Reimagining the Plank
What is the plank other than holding yourself in push-up position for one of the most boring exercises ever imagined, right? Nah bruh. In truth the plank is one of the best total body strengthening techniques around. When it comes to your mid-section, a solid, sustained plank is a testament of true strength.
Done properly, planks are extremely challenging. People tend to bail too quickly without examining why. Their minds says “we’re done,” their bodies follow and they seldom consider anything other than “that was hard AF.” There is much to be learned within the discomfort thresholds of planking!
When holding yourself in plank position perform a full body scan. Be aware of which areas of your body are holding steady, shaking or giving out. Shaking or giving out means additional training is needed. These often turn out to be areas where repetitive injuries occur. Fortifying these with plank training will dramatically improve the efficiency, accuracy and stability of your dynamic movements and possibly reduce the instance of new and/or repetitive injuries.
Ready to Plank?
I recommend having a mirror nearby or filming yourself. Sagging posture and poor positioning that goes unnoticed may push you out of alignment and towards injury.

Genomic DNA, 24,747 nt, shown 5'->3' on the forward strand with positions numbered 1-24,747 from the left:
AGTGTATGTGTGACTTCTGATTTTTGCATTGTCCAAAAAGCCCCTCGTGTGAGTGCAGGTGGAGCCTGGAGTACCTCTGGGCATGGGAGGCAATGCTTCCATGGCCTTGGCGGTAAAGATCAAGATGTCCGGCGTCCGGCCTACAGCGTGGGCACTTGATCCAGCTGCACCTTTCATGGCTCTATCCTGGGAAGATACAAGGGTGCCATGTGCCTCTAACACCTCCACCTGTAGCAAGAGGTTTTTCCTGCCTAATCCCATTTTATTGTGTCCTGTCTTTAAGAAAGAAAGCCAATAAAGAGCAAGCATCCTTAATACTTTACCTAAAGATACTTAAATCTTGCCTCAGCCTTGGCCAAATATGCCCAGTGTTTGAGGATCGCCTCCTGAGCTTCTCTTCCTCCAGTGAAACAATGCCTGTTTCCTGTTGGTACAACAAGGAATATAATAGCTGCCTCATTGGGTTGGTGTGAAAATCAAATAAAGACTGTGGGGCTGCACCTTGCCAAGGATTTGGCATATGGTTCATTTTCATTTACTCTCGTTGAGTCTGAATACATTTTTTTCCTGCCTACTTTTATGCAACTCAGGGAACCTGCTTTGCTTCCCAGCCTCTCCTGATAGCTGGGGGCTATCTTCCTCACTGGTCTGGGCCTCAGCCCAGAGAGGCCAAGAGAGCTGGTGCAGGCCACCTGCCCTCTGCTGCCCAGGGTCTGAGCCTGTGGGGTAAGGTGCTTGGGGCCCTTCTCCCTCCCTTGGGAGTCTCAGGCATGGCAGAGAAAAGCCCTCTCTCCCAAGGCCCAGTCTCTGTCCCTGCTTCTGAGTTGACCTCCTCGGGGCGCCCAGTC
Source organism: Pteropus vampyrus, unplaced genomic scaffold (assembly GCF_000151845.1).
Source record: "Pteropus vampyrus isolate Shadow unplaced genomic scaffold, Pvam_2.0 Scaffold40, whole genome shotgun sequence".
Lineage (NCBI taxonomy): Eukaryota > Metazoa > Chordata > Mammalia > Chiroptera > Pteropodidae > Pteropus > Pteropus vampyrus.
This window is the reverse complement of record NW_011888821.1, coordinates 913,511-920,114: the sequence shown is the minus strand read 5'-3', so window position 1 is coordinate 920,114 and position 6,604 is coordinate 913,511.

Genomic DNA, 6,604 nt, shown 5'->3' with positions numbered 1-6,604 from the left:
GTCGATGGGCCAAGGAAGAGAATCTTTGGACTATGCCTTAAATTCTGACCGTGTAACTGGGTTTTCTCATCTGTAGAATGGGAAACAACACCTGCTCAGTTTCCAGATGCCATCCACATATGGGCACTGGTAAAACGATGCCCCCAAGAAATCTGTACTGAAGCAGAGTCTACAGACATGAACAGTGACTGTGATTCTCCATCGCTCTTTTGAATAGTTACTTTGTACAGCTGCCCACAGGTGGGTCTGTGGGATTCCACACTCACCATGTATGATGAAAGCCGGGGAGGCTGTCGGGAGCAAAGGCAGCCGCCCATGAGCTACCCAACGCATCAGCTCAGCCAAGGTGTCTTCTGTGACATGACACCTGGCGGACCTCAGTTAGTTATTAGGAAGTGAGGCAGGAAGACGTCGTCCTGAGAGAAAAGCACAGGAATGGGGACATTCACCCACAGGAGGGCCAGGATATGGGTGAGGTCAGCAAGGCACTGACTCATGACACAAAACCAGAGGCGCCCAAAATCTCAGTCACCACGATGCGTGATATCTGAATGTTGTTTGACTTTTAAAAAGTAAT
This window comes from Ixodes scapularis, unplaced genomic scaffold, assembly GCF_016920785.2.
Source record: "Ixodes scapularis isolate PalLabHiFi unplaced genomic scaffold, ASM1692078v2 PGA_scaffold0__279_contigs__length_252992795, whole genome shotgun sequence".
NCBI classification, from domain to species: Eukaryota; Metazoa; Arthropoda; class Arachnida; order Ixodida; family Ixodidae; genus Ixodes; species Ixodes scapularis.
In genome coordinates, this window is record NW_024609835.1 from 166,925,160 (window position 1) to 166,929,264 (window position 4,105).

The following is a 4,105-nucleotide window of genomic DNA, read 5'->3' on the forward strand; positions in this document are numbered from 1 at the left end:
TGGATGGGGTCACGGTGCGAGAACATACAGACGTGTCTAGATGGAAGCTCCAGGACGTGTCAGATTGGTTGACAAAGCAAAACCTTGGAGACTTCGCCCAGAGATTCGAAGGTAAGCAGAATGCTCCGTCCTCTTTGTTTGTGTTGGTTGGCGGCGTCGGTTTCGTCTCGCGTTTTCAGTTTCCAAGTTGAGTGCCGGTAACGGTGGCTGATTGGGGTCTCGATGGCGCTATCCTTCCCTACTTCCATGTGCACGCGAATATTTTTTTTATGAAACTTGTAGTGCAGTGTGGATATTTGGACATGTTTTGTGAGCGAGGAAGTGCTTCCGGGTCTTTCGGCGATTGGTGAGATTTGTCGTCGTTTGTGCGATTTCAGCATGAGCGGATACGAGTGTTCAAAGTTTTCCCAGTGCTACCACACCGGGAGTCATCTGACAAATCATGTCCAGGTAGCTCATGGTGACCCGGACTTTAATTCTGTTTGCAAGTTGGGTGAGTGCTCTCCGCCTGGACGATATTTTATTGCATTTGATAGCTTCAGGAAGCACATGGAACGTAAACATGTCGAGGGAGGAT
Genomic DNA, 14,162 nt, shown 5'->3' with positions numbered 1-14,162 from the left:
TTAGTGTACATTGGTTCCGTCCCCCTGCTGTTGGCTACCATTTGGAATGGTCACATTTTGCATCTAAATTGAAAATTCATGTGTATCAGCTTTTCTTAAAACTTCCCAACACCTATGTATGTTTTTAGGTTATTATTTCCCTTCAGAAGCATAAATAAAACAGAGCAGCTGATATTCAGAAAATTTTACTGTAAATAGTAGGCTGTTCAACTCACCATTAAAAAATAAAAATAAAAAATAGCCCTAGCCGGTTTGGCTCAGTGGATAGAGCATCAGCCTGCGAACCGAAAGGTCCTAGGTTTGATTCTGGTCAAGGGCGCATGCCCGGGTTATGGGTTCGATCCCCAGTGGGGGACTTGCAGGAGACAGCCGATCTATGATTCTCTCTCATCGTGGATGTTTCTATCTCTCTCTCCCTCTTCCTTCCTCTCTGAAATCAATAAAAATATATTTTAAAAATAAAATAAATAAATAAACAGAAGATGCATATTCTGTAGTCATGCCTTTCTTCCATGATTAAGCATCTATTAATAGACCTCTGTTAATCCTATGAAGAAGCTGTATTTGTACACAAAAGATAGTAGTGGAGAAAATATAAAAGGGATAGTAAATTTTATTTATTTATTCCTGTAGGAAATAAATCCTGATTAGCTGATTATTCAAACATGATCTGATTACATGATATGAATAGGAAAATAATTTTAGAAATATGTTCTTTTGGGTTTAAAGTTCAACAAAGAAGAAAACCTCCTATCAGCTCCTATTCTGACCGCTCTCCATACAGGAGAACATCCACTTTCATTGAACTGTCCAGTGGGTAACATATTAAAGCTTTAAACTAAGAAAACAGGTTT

Start off in a solid push-up position, elbows locked straight and fingers spread out wide gripping into the floor as if holding bowling balls. Wrists should be directly under the shoulders. Legs as straight as possible, balance on the balls of your feet. The closer your feet are together, the more challenging your plank. So take it easy at first, settle in and see where you are.
Next, use verbal cues to yourself (yes out loud dammit) as you initiate your chain of focus: “fingers, forearms, triceps, chest, belly, glutes, quads, calves, toes.” These cues fortify your full body check in. Your body should look like a plank of wood on a slight slope.
Now, take a peek in the mirror. If your back sags, tighten your glutes and tuck in your pelvis. If your butt is in the air, chances are your shoulders are not over your wrists. Push forward from your feet to correct this. Your neck should be neutral and not hang between your shoulders. If your neck dips, push into your fingers and contract your chest.
Begin with 15 seconds, staying focused on posture. Increase daily in 5-10 second increments. The length of time doesn’t matter as much as the strength of posture. The longer you hold the posture, the better. Plank can be a daily practice but if you can’t muster up 1-5 minutes a day to make your body into a rock solid mass of human sexiness, then three times a week is sufficient. Thirty seconds to a minute for beginners, 2-3 minutes for intermediate and 5 minutes for advanced hard bodies.
Master sustaining your basic plank before dropping to your elbows, side planks, plank punches, plank rows or other variations. When you do move forward, apply the fundamentals of posture checks, full body check-ins and verbal cues.
Tah Whitty is a lifestyle design and body curation specialist.